Things to get before you go to IKEA

Using the right tools will save you many hours of work, blisters, black finger (and toe) nails and save you from a sore back.

Some of these tools you need before you even start, some you probably already have and some you will easily be making yourself.

Before you start taking delivery of anything, yes – even before you go to IKEA the first time for your project, head to your local hardware (super)store and pick up a back brace and a dolly. IKEA makes you pack your own cart in the warehouse, and while a back brace may not be the latest fashion accessory, not wearing one may be the costliest mistake you will ever make. Save $20 somewhere else and go get one today. (And get one for your partner if you have one, as he/or she likely will be helping you)


The back brace does more to make sure you have the right posture when lifting than anything else, but that is exactly what you need.

Then head over and get your dolly. Again your back will thank you, but based on my personal experience, having the right dolly will allow you to easily perform many tasks that would otherwise require you to have somebody help you – and it will help you avoid breaking anything that you just put together. E.g. the plastic legs under the kitchen cabinets can hold hundreds of pounds of weight when under the cabinet, yet the weight of a 3-year old will snap them right off if applied sideways.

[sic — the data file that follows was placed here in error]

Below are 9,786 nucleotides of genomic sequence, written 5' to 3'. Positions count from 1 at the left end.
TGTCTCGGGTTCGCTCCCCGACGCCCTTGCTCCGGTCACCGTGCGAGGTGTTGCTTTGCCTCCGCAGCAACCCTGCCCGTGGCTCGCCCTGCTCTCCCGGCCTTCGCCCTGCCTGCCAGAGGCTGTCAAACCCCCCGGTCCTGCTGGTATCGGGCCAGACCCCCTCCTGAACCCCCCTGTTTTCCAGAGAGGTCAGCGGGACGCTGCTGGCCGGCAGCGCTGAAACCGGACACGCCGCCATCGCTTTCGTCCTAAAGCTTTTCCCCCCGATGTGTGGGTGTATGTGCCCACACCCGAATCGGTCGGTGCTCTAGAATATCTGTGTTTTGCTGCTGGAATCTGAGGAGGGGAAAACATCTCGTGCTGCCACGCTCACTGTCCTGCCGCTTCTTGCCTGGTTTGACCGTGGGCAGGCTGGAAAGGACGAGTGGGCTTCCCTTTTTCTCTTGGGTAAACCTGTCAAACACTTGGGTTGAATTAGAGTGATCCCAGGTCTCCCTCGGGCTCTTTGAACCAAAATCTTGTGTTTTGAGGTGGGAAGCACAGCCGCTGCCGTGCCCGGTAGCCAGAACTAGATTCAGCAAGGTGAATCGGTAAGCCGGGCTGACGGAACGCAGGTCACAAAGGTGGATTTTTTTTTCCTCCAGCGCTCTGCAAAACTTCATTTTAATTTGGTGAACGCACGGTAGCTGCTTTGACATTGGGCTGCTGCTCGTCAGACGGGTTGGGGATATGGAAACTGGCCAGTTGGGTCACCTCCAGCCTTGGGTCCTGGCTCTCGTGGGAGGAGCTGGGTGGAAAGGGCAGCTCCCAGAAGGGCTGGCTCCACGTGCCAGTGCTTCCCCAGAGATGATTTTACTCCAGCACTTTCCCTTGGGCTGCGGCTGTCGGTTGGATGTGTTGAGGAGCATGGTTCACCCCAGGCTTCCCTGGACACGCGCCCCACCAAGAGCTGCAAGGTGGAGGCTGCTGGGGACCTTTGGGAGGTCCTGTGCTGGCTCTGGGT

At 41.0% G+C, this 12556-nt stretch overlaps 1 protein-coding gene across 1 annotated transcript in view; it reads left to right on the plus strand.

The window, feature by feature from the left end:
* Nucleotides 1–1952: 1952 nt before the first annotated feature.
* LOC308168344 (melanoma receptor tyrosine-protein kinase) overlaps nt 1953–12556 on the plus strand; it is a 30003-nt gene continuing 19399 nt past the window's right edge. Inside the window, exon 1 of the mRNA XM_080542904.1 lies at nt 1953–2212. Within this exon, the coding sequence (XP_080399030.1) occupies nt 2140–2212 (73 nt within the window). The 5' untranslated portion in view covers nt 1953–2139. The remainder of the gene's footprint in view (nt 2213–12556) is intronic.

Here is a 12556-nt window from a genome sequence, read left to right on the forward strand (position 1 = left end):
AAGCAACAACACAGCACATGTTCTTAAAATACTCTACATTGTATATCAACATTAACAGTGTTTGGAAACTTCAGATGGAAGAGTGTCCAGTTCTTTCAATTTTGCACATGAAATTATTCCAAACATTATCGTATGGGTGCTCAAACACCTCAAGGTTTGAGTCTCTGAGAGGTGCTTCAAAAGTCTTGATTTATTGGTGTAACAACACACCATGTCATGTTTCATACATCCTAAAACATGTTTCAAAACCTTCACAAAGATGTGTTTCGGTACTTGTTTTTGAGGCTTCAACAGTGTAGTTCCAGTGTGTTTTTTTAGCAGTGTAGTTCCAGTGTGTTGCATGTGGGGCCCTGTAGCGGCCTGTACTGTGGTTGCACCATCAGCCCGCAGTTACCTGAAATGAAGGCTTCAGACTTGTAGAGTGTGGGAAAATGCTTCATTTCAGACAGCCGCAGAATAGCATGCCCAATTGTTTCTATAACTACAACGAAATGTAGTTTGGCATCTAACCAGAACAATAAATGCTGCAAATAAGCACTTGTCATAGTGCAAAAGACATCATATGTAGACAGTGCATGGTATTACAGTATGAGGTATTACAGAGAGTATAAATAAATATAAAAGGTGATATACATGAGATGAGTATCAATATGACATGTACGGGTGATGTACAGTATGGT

I prefer a convertible dolly, but if you already have a regular dolly, it may work for you. The convertible dolly helps you lug heavy items like a stack of shelves when converted, where a regular dolly will only hold as many as fit on the plate.

It is important that the dolly when laid down is more or less in level as you will be using it for final assembly of cabinets laying down (more about that later)


The dolly above is only $50, but prices go up from there based on construction, material and quality. It is more important you get it now than that you get one that will last for years.

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You will need it when you bring your first piece of furniture home. As a rule of thumb, you should NEVER carry anything more than 15 lbs – whether it is a clay pot for your carden or shelves for your cabinet. Use your dolly and learn how to tumble your items (yes, I know you probably haven't used the word “tumble” since kindergarten, but tumbling boxes instead of lifting them means you only carry between 10 and 50% of the weight compared to lifting). If you live in a condo, and wont have space for a dolly, just think about how you later will make somebody's day at the Salvation Army store.

Finally you will need some good blankets or leftover towels to prevent your new items from getting scratched (by the ground, or by each other) and to prevent marks on your floors and walls from your new purchases. Now you are equipped to shop at IKEA.